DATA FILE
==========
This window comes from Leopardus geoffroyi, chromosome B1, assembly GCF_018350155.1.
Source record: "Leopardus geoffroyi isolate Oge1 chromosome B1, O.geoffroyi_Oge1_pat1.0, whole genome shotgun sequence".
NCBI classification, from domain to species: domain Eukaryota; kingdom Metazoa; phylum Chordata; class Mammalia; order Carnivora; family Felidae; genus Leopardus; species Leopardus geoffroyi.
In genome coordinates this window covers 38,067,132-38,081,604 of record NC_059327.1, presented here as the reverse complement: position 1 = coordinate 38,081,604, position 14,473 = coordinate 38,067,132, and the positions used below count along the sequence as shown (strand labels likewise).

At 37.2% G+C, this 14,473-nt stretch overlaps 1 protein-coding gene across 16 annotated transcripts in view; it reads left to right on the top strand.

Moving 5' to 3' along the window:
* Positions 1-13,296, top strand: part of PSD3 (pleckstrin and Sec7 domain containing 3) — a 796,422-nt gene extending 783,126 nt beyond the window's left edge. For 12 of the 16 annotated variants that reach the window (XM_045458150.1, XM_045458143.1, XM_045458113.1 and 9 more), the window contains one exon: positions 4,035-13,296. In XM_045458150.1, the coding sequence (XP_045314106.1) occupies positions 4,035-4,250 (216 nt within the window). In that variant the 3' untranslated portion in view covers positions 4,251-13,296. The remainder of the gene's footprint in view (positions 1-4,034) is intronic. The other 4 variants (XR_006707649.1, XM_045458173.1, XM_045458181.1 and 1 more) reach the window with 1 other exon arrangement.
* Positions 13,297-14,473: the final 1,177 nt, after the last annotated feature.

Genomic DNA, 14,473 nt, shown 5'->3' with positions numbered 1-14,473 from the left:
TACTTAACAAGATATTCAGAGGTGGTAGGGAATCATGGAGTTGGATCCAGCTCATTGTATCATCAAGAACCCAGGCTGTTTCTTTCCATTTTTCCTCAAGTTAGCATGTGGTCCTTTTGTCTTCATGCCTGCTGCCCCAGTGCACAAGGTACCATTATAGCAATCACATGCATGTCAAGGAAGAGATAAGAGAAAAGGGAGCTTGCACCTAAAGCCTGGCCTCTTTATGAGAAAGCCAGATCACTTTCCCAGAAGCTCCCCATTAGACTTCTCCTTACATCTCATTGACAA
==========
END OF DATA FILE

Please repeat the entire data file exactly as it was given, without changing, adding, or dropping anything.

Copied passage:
This window comes from Leopardus geoffroyi, chromosome B1, assembly GCF_018350155.1.
Source record: "Leopardus geoffroyi isolate Oge1 chromosome B1, O.geoffroyi_Oge1_pat1.0, whole genome shotgun sequence".
NCBI classification, from domain to species: domain Eukaryota; kingdom Metazoa; phylum Chordata; class Mammalia; order Carnivora; family Felidae; genus Leopardus; species Leopardus geoffroyi.
In genome coordinates this window covers 38,067,132-38,081,604 of record NC_059327.1, presented here as the reverse complement: position 1 = coordinate 38,081,604, position 14,473 = coordinate 38,067,132, and the positions used below count along the sequence as shown (strand labels likewise).

At 37.2% G+C, this 14,473-nt stretch overlaps 1 protein-coding gene across 16 annotated transcripts in view; it reads left to right on the top strand.

Moving 5' to 3' along the window:
* Positions 1-13,296, top strand: part of PSD3 (pleckstrin and Sec7 domain containing 3) — a 796,422-nt gene extending 783,126 nt beyond the window's left edge. For 12 of the 16 annotated variants that reach the window (XM_045458150.1, XM_045458143.1, XM_045458113.1 and 9 more), the window contains one exon: positions 4,035-13,296. In XM_045458150.1, the coding sequence (XP_045314106.1) occupies positions 4,035-4,250 (216 nt within the window). In that variant the 3' untranslated portion in view covers positions 4,251-13,296. The remainder of the gene's footprint in view (positions 1-4,034) is intronic. The other 4 variants (XR_006707649.1, XM_045458173.1, XM_045458181.1 and 1 more) reach the window with 1 other exon arrangement.
* Positions 13,297-14,473: the final 1,177 nt, after the last annotated feature.

Genomic DNA, 14,473 nt, shown 5'->3' with positions numbered 1-14,473 from the left:
TACTTAACAAGATATTCAGAGGTGGTAGGGAATCATGGAGTTGGATCCAGCTCATTGTATCATCAAGAACCCAGGCTGTTTCTTTCCATTTTTCCTCAAGTTAGCATGTGGTCCTTTTGTCTTCATGCCTGCTGCCCCAGTGCACAAGGTACCATTATAGCAATCACATGCATGTCAAGGAAGAGATAAGAGAAAAGGGAGCTTGCACCTAAAGCCTGGCCTCTTTATGAGAAAGCCAGATCACTTTCCCAGAAGCTCCCCATTAGACTTCTCCTTACATCTCATTGACAA